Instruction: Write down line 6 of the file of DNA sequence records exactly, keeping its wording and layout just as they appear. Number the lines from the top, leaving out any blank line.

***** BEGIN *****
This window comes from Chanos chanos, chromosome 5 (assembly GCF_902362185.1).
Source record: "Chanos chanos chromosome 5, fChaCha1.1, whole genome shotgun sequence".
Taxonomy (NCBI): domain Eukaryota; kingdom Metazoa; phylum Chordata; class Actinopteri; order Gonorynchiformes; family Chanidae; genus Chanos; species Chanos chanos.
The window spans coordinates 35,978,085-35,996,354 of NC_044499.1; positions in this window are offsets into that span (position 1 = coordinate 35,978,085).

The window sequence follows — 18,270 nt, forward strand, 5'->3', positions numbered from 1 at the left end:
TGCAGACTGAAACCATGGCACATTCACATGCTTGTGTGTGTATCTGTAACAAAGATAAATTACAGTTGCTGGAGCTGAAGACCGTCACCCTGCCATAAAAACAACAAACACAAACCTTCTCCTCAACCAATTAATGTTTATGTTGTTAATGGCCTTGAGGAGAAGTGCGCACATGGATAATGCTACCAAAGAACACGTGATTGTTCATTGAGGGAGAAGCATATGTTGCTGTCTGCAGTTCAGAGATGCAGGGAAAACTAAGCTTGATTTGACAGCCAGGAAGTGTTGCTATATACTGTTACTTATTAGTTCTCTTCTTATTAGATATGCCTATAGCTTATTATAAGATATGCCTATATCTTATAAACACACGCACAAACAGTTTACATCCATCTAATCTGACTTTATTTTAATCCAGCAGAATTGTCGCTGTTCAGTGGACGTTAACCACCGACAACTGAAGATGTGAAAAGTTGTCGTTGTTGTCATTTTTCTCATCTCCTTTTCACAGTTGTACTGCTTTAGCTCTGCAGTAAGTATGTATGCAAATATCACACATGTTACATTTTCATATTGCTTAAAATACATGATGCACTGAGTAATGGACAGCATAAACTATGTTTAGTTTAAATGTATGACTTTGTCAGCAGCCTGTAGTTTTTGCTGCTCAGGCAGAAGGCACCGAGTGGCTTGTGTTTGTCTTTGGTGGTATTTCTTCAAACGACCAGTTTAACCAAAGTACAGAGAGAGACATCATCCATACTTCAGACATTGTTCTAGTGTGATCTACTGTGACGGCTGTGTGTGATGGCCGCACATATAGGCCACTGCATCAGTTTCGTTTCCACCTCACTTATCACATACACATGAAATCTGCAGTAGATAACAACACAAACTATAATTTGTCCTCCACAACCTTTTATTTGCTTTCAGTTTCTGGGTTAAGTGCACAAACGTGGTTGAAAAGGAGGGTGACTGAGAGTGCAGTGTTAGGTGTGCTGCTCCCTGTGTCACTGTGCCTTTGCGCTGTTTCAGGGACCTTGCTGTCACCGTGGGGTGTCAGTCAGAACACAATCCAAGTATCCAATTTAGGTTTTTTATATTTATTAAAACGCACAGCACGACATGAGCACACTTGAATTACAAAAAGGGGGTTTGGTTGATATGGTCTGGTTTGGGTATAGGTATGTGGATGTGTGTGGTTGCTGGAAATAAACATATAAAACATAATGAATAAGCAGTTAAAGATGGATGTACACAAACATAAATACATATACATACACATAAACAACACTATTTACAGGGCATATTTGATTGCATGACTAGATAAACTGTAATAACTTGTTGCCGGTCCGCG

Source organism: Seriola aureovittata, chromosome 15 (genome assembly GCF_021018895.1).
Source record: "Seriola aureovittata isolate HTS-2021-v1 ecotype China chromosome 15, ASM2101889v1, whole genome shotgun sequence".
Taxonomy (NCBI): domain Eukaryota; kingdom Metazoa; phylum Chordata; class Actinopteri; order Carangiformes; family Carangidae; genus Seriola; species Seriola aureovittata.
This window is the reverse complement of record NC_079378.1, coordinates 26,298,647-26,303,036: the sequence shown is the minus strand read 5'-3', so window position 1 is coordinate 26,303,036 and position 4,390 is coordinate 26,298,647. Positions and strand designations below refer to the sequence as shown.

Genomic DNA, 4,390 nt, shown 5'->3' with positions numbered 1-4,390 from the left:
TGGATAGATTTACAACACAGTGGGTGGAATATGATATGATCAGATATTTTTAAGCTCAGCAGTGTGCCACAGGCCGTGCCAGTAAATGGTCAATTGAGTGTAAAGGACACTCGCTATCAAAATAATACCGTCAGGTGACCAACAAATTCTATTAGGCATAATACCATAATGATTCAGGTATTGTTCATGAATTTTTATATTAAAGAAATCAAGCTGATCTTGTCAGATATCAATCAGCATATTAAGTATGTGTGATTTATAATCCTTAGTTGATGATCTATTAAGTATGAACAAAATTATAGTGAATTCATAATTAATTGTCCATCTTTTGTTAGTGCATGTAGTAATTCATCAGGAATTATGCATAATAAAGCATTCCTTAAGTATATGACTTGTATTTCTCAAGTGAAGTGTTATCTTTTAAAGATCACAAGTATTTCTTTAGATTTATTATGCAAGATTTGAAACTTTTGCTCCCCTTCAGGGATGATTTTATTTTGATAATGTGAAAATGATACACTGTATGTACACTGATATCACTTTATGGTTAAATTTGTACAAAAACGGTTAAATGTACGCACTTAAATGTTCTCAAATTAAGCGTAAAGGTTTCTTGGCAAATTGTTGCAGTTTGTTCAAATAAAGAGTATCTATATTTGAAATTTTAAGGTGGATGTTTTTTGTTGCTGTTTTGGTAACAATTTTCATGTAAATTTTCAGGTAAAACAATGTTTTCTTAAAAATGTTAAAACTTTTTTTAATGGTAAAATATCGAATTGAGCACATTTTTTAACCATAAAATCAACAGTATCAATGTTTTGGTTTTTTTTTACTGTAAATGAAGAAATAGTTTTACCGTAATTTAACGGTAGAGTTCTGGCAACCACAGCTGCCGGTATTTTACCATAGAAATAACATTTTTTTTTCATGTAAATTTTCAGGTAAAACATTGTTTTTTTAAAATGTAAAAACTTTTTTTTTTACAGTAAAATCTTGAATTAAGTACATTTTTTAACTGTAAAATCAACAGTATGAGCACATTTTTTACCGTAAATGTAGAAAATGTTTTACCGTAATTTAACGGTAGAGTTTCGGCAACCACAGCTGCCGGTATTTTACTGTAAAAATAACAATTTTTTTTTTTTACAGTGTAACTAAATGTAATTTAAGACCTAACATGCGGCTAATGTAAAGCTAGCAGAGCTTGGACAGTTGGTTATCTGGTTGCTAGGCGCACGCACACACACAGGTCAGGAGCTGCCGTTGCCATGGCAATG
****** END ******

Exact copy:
TGCAGACTGAAACCATGGCACATTCACATGCTTGTGTGTGTATCTGTAACAAAGATAAATTACAGTTGCTGGAGCTGAAGACCGTCACCCTGCCATAAAAACAACAAACACAAACCTTCTCCTCAACCAATTAATGTTTATGTTGTTAATGGCCTTGAGGAGAAGTGCGCACATGGATAATGCTACCAAAGAACACGTGATTGTTCATTGAGGGAGAAGCATATGTTGCTGTCTGCAGTTCAGAGATGCAGGGAAAACTAAGCTTGATTTGACAGCCAGGAAGTGTTGCTATATACTGTTACTTATTAGTTCTCTTCTTATTAGATATGCCTATAGCTTATTATAAGATATGCCTATATCTTATAAACACACGCACAAACAGTTTACATCCATCTAATCTGACTTTATTTTAATCCAGCAGAATTGTCGCTGTTCAGTGGACGTTAACCACCGACAACTGAAGATGTGAAAAGTTGTCGTTGTTGTCATTTTTCTCATCTCCTTTTCACAGTTGTACTGCTTTAGCTCTGCAGTAAGTATGTATGCAAATATCACACATGTTACATTTTCATATTGCTTAAAATACATGATGCACTGAGTAATGGACAGCATAAACTATGTTTAGTTTAAATGTATGACTTTGTCAGCAGCCTGTAGTTTTTGCTGCTCAGGCAGAAGGCACCGAGTGGCTTGTGTTTGTCTTTGGTGGTATTTCTTCAAACGACCAGTTTAACCAAAGTACAGAGAGAGACATCATCCATACTTCAGACATTGTTCTAGTGTGATCTACTGTGACGGCTGTGTGTGATGGCCGCACATATAGGCCACTGCATCAGTTTCGTTTCCACCTCACTTATCACATACACATGAAATCTGCAGTAGATAACAACACAAACTATAATTTGTCCTCCACAACCTTTTATTTGCTTTCAGTTTCTGGGTTAAGTGCACAAACGTGGTTGAAAAGGAGGGTGACTGAGAGTGCAGTGTTAGGTGTGCTGCTCCCTGTGTCACTGTGCCTTTGCGCTGTTTCAGGGACCTTGCTGTCACCGTGGGGTGTCAGTCAGAACACAATCCAAGTATCCAATTTAGGTTTTTTATATTTATTAAAACGCACAGCACGACATGAGCACACTTGAATTACAAAAAGGGGGTTTGGTTGATATGGTCTGGTTTGGGTATAGGTATGTGGATGTGTGTGGTTGCTGGAAATAAACATATAAAACATAATGAATAAGCAGTTAAAGATGGATGTACACAAACATAAATACATATACATACACATAAACAACACTATTTACAGGGCATATTTGATTGCATGACTAGATAAACTGTAATAACTTGTTGCCGGTCCGCG